Next month O’Reilly Conferences is holding a new conference on publishing technology: Tools of Change, June 18-20 in San Jose, California. This should be a great venue for exchanging ideas about these tremendous business and technology challenges facing the publishing industry – hosted by an organization that has been at the head of the pack on everything from eBooks to XML content repositories to Web 2.0. Adobe is one of the sponsors of TOC and our CEO Bruce Chizen is speaking. You can look forward to seeing some exciting new stuff from us (after all, it’s taking place in our back yard). So if you are involved in charting the future of publishing, as a publisher or vendor, I hope you will consider joining Tim O’Reilly and team at TOC. Early bird registration ends Monday 5/8, so “act now, operators are standing by“.

3 Responses to Publishers Seeking Tools of Change

  1. bowerbird says:

    we can expect old-school publishers
    will try to instantiate workflows
    that are _expensive_, to keep the _cost_of_entry_ artificially high,
    and ward off the proliferation of
    competition from no-cost publishing.
    let’s see if the rest of the world
    allows them to get away with it…
    as for me, i’ll take the $1,500 that
    i would have spent on this conference
    and use it to pay my i.s.p. bill for
    the next 5 or 10 years…
    -bowerbird

  2. Tamas Simon says:

    You’ve raised a very important question that I haven’t seen answered before: what does “page” mean in the digital world?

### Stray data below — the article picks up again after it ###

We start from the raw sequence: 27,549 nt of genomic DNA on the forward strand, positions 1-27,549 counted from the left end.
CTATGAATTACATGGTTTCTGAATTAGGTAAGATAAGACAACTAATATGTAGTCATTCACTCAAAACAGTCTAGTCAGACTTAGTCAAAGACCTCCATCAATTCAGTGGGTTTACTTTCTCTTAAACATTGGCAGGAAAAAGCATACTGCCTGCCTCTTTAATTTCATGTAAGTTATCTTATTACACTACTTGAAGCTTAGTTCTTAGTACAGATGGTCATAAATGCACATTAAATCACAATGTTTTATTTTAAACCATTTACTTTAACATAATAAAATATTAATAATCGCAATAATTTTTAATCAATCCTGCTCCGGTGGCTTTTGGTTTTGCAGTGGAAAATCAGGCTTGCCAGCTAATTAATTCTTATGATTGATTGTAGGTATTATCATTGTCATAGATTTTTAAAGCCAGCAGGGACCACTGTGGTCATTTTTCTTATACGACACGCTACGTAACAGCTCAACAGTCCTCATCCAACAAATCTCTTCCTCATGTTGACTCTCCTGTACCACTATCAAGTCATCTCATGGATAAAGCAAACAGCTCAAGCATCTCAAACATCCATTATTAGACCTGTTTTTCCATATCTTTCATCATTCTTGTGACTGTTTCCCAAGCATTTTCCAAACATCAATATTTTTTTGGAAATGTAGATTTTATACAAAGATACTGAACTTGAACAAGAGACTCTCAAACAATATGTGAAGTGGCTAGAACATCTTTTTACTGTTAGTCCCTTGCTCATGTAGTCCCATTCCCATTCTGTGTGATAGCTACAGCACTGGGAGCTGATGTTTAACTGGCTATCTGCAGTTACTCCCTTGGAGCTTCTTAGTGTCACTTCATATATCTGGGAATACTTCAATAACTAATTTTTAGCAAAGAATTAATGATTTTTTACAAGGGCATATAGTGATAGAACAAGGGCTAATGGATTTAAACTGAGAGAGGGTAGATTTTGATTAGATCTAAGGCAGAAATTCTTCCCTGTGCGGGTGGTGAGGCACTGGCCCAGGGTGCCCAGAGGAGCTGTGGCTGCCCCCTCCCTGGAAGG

In my opinion a “page” needs to have attributes that are dependent on the device used for presentation:
    – physical dimmensions (size)
    – resolution (pixels)
    – is scrollable (e.g. eInk screen vs. LCD screen)
    The format should then specify the minimum requirements that still allow meaningful rendering of the contents and the presentation application should handle differences in “page” characteristics.
    what do you think?

  3. Bill McCoy says:

    Tamas,
    In general I agree. When you have linear content that is going to be dynamically paginated, there should be some way for authors to express preferences for how this should be handled given different device constraints (size, resolution, etc.).
    This is not standardized in OPS, which concerns itself with representing the structured content, not particular layouts.